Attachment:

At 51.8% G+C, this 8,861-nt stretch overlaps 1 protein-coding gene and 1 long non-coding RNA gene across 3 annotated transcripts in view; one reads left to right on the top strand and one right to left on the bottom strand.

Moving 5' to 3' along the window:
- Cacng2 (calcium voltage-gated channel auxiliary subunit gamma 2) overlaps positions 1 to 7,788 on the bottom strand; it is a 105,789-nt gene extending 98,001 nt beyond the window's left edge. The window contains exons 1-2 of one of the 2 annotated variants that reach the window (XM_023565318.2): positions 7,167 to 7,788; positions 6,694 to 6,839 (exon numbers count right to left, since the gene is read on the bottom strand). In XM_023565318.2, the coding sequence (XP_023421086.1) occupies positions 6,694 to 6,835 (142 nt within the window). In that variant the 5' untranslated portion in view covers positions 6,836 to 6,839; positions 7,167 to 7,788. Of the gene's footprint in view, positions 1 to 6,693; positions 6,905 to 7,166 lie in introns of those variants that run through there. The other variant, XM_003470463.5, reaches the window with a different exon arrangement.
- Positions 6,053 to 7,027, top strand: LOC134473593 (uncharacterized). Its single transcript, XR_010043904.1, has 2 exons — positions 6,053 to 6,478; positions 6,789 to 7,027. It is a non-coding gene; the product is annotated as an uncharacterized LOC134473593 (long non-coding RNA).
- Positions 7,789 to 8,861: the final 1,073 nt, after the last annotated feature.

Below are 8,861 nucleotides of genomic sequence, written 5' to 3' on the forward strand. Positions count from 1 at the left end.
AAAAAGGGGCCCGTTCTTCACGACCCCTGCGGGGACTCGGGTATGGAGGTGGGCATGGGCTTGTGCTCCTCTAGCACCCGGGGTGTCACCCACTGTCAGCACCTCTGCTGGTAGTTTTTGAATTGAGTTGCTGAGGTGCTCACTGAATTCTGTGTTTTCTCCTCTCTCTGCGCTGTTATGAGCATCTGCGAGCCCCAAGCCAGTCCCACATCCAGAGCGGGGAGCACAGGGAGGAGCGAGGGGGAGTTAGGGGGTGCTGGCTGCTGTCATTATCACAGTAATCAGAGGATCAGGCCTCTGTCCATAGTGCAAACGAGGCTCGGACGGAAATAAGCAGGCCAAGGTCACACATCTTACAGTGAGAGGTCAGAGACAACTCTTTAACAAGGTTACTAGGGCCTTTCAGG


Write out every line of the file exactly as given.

At 51.8% G+C, this 8,861-nt stretch overlaps 1 protein-coding gene and 1 long non-coding RNA gene across 3 annotated transcripts in view; one reads left to right on the top strand and one right to left on the bottom strand.

Moving 5' to 3' along the window:
- Cacng2 (calcium voltage-gated channel auxiliary subunit gamma 2) overlaps positions 1 to 7,788 on the bottom strand; it is a 105,789-nt gene extending 98,001 nt beyond the window's left edge. The window contains exons 1-2 of one of the 2 annotated variants that reach the window (XM_023565318.2): positions 7,167 to 7,788; positions 6,694 to 6,839 (exon numbers count right to left, since the gene is read on the bottom strand). In XM_023565318.2, the coding sequence (XP_023421086.1) occupies positions 6,694 to 6,835 (142 nt within the window). In that variant the 5' untranslated portion in view covers positions 6,836 to 6,839; positions 7,167 to 7,788. Of the gene's footprint in view, positions 1 to 6,693; positions 6,905 to 7,166 lie in introns of those variants that run through there. The other variant, XM_003470463.5, reaches the window with a different exon arrangement.
- Positions 6,053 to 7,027, top strand: LOC134473593 (uncharacterized). Its single transcript, XR_010043904.1, has 2 exons — positions 6,053 to 6,478; positions 6,789 to 7,027. It is a non-coding gene; the product is annotated as an uncharacterized LOC134473593 (long non-coding RNA).
- Positions 7,789 to 8,861: the final 1,073 nt, after the last annotated feature.

Below are 8,861 nucleotides of genomic sequence, written 5' to 3' on the forward strand. Positions count from 1 at the left end.
AAAAAGGGGCCCGTTCTTCACGACCCCTGCGGGGACTCGGGTATGGAGGTGGGCATGGGCTTGTGCTCCTCTAGCACCCGGGGTGTCACCCACTGTCAGCACCTCTGCTGGTAGTTTTTGAATTGAGTTGCTGAGGTGCTCACTGAATTCTGTGTTTTCTCCTCTCTCTGCGCTGTTATGAGCATCTGCGAGCCCCAAGCCAGTCCCACATCCAGAGCGGGGAGCACAGGGAGGAGCGAGGGGGAGTTAGGGGGTGCTGGCTGCTGTCATTATCACAGTAATCAGAGGATCAGGCCTCTGTCCATAGTGCAAACGAGGCTCGGACGGAAATAAGCAGGCCAAGGTCACACATCTTACAGTGAGAGGTCAGAGACAACTCTTTAACAAGGTTACTAGGGCCTTTCAGG